CT Losing Ground on Greenhouse Gas Emissions
…The state is legally required to reduce greenhouse gas emissions to 10 percent below 1990 levels by the year 2020. But new analysis by the Acadia Center shows the state’s total greenhouse gas pollution has increased almost 4.5 percent since 2012. Jamie Howland, director of Acadia’s Climate and Energy Analysis Center, says that follows what had been an eight-year trend of overall reductions. “2012 was the lowest year for emissions and so, in 2013 and 2014, emissions are now above that – and I think clearly above the 2020 target as well,” he says…
RGGI modeling should be more expansive – environmental groups and power companies agree
Later this year, Northeast and Mid-Atlantic states will determine the future of the successful, first-in-the-nation climate program for the power sector, the Regional Greenhouse Gas Initiative (RGGI). The most important decision centers on the cap level, the primary indicator of the program’s environmental ambition. Before the RGGI states ultimately decide on a post-2020 cap level, however, they will model the impacts of a range of possible cap scenarios. It is with that range in mind that the Collaborative for RGGI Progress (“the Collaborative”) urged the RGGI states to broaden their proposed scope of modeling when they submitted comments last week.
The Collaborative is a unique coalition that includes two of the region’s largest power generators (Calpine and Exelon), one of the largest utilities (National Grid), and environmental organizations (Acadia Center and Natural Resources Defense Council). By finding common ground among diverse interests, the Collaborative seeks to propel balanced policy that advances RGGI states’ climate leadership.
At a February meeting in Delaware, the RGGI states proposed to model just two scenarios: one that reflects doing the bare minimum to comply with the requirements of the Clean Power Plan (see “Model Run #1” in the figure below), and a second that essentially continues the current RGGI cap trajectory of 2.5% per year through 2030 (see “Model Run #2” in the figure)¹. The Collaborative commends the RGGI states for modeling these two scenarios, but also requests the modeling of two more ambitious scenarios:
- A 5% annual reduction per year from the 2020 cap level from the electric sector from 2021 to 2030 (the green line in the figure); and
- A scenario that aligns electric industry emissions reductions with RGGI states’ shared commitment to 80% economy-wide GHG reduction targets by 2050.
The 5% annual reduction scenario would provide the states with more information on options for achieving deep, economy-wide emissions reduction commitments, and there is ample quantitative justification to model this specific scenario. As discussed in more detail in more detailed comments to RGGI, Inc. by NRDC, an annual 5% reduction from 2020-2030 would be on par with the actual emissions reductions that have occurred since RGGI began in 2009. RGGI has also generated billions of dollars in economic benefits since 2009, and modeling of a similar emissions reduction trajectory going forward will enable states to assess the impacts of continuing along a comparable glide path. RGGI modeling should also be used to evaluate the contribution that the program can make to achieve the RGGI states’ ambitious, long-term, economy-wide GHG reduction targets. A recent analysis from Synapse Energy Economics indicates that the most cost-effective pathway to achieving those targets translates to annual RGGI cap reductions of approximately 5% from 2020-2030. While the RGGI modeling will not encompass the building and transportation sectors – as Synapse’s analysis did – it affords an opportunity to evaluate how far the electric sector can go toward achieving multi-sector requirements.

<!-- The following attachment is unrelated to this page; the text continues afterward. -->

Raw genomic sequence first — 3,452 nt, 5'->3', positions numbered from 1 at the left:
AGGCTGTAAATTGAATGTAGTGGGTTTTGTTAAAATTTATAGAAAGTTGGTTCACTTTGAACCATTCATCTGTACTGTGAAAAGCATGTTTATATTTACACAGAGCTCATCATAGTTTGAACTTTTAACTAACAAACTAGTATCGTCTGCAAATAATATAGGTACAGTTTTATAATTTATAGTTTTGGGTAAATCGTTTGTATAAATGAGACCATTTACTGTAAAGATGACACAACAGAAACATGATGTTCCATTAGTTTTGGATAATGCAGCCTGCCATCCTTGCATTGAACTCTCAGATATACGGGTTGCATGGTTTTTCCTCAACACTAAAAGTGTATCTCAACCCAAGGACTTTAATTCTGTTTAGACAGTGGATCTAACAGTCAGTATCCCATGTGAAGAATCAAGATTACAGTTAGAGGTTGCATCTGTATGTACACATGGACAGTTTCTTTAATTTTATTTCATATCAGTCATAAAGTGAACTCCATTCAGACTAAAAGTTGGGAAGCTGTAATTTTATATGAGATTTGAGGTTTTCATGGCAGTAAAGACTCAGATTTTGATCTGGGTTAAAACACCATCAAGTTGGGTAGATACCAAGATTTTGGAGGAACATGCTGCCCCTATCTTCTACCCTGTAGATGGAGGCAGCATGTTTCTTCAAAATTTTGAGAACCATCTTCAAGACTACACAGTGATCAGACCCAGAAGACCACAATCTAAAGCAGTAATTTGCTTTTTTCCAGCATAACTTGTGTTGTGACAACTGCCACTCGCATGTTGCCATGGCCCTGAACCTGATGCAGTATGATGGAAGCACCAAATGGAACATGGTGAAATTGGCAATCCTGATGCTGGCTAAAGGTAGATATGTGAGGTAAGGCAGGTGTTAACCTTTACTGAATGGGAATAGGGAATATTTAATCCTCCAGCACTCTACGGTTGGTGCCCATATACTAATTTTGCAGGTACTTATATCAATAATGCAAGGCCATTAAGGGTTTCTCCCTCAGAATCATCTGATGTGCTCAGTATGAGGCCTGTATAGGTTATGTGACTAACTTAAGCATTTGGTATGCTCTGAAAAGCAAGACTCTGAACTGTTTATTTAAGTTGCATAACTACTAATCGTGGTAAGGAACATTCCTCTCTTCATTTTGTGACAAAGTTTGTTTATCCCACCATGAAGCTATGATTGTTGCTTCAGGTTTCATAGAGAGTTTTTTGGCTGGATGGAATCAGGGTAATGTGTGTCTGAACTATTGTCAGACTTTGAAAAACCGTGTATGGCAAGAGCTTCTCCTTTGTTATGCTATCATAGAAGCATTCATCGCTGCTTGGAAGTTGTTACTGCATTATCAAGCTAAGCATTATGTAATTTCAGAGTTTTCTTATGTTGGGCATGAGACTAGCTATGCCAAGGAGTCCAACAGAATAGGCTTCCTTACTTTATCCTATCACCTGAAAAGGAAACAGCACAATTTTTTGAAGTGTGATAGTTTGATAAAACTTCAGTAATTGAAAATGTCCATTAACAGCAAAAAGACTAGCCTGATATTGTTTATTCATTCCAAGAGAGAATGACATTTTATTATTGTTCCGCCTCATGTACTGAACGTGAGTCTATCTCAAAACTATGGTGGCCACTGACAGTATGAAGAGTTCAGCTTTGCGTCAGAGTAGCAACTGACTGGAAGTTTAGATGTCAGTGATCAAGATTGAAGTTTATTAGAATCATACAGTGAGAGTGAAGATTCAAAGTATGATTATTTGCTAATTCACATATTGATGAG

This is not the first time that stakeholders have asked the RGGI states to model this 5% cap scenario; in previously submitted comments, environmental advocates, public health groups, clean energy companies and a representative of Fortune 500 businesses have all made compelling cases for the inclusion of this modeling run. However, these comments from the Collaborative represent the first time that RGGI compliance entities and electric utilities have weighed in to support this modeling.
The request is simple, the justification is clear, and the support is abundant. If the RGGI states intend to achieve their long term goals, they need to begin considering the pathways that will actually get them there. Modeling the impacts of a cap that declines by 5% of the 2020 level each year through 2030 is a key step in that process.
¹ From 2014 -2020, the cap declines annually by 2.5% of the preceding year’s cap level, while the proposed trajectory from 2020-2030 would be an annual decline of 2.5% from the 2020 level. The proposed 2.5% cap through 2030 would also eliminate the cost containment reserve and prohibit the use of offsets.
Jordan Stutt is a Policy Analyst in Acadia Center’s Boston office. He works on energy, transportation and climate change issues, with an emphasis on research and policy analysis for energy systems and carbon markets. He was an Energy Policy Analyst at Pace Energy and Climate Center, Pace University Law School in White Plains, NY, where he focused on energy efficiency and RGGI.
Peter Shattuck is Director of Acadia Center’s Massachusetts office and Clean Energy Initiative. Peter’s work at Acadia Center focuses on cleaning up the energy supply across all sectors of the economy. Driving market-based emissions reductions is at the core of this work, using cap and trade policies such as the Regional Greenhouse Gas Initiative, which Acadia Center has tracked since the program’s early development in the 2000s.
Analysis Finds Greenhouse Gas Emissions Rising In State
The study by the nonprofit Acadia Center indicates that carbon dioxide emissions from Connecticut sources rose by about 4.4 percent over 2013 and 2014. The previous eight years had seen repeated declines in the state’s CO2 emissions.